US 4947665 A
An apparatus is disclosed for drawing a length of wire through a die and for supplying the wire to a using station wherein the apparatus utilizes a mechanical variable-speed drive mechanism and a sensing arm for sensing the error between the consumption and feeding rates of the wire and integrating the same. An electromechanical apparatus couples the sensing arm to the variable-speed drive so that the full range of drive ratios of the variable-speed mechanical drive mechanism can be utilized without the occurrence of a pull-back force at the wire. The mechanical pivoting of the sensing arm is translated to an electrical signal by way of the electromechanical apparatus which incorporates a plunger for oscillatory motion in response to the pivoting of the compensator arm. An electrical device is sensitive to the displacement of the plunger in a manner to provide a signal having a linear relationship to the magnitude of the displacement by the plunger caused by its oscillatory movement. The electrical device is not in direct physical contact with the plunger, thereby providing a friction free transition of mechanical movement of the plunger to an electrical signal.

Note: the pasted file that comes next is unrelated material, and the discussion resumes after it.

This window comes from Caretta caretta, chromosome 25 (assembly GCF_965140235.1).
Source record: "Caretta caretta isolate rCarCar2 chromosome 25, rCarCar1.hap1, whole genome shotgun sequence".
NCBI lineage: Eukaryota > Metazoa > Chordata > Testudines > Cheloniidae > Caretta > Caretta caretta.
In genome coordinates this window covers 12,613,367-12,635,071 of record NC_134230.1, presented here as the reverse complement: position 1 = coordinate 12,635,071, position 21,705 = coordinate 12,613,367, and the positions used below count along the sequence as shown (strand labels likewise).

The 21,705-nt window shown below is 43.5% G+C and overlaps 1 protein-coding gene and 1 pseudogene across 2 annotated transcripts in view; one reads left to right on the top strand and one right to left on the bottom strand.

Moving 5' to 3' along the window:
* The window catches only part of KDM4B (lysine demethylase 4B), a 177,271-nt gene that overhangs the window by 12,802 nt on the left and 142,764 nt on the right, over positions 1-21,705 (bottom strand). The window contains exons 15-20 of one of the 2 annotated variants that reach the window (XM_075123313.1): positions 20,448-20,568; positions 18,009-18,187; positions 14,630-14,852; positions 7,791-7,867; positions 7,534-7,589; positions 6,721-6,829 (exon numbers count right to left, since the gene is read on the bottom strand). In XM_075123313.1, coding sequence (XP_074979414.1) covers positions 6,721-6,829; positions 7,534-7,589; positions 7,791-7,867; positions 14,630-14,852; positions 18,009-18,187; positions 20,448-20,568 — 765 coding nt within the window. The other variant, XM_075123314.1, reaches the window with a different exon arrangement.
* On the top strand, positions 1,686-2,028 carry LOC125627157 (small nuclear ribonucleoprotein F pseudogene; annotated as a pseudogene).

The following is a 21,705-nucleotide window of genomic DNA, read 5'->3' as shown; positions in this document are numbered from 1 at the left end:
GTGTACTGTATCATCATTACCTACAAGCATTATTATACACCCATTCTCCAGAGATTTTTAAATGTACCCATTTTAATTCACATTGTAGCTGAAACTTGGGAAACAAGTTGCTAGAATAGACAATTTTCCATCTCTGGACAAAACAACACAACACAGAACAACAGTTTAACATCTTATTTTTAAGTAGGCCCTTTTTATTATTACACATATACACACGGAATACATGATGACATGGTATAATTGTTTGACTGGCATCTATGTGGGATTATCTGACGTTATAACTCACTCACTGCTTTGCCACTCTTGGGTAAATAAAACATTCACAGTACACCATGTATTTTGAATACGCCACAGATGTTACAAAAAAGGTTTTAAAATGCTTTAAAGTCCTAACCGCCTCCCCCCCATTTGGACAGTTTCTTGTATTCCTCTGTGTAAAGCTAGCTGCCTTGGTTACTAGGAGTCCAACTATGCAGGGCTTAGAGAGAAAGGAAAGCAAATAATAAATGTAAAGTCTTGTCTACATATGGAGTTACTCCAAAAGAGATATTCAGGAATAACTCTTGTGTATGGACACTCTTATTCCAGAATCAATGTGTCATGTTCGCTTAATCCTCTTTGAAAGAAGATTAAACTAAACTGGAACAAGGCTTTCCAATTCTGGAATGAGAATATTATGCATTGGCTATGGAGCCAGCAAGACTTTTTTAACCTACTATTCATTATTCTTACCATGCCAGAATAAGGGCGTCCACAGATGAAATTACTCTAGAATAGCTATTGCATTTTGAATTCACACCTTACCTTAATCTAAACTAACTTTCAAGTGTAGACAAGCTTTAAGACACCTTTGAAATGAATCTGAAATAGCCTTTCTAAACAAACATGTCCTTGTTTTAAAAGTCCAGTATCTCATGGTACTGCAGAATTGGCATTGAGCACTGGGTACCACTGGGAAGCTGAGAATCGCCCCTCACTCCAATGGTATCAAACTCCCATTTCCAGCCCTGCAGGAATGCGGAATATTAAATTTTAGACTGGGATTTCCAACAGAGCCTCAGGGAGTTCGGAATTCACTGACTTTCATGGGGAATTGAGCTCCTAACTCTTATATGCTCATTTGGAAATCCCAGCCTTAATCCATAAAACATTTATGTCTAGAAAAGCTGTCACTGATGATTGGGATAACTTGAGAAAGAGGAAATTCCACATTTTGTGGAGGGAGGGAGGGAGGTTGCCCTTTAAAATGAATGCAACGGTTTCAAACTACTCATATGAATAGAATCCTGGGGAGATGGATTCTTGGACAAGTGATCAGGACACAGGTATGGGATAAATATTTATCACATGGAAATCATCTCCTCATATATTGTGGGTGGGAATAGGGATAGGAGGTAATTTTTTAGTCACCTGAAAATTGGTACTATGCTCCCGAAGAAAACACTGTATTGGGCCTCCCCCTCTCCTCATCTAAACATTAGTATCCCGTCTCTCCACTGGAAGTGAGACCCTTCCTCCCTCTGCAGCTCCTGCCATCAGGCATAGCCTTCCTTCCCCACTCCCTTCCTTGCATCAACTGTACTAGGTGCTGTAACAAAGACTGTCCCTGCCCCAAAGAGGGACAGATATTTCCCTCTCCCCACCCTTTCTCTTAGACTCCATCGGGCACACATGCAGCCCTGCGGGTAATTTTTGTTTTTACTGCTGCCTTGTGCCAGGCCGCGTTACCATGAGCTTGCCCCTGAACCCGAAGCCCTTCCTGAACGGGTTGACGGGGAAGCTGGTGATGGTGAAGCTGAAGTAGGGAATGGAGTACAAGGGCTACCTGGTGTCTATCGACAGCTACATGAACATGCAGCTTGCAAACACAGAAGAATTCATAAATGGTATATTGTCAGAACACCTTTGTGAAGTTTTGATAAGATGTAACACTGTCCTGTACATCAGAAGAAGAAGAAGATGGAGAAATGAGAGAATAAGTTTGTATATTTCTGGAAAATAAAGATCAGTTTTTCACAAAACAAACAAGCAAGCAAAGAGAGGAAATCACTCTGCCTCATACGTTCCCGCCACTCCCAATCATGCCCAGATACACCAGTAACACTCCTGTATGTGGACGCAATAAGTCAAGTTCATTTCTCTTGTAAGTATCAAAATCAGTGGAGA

1. An apparatus for drawing a length of wire through a die and for supplying the wire to a using station, said apparatus comprising:
a drum rotatably mounted on said support, said drum having an entrance end portion for receiving the wire from the die and having an exit end portion from which the wire is supplied to the using station, there being a coil of wire wrapped around said drum between entrance and exit end portions and said coil being composed of a number of wraps in a single layer,
a variable speed drive mechanism for rotating said drum thereby drawing wire onto said entrance end portion and to supply wire off of said exit end portion,
said drive mechanism comprising:
an input pulley connected to be rotated by said motor,
an output pulley connected to rotate said drum, and
an endless belt connected between said pulleys to transmit rotation from said input pulley to said output pulley,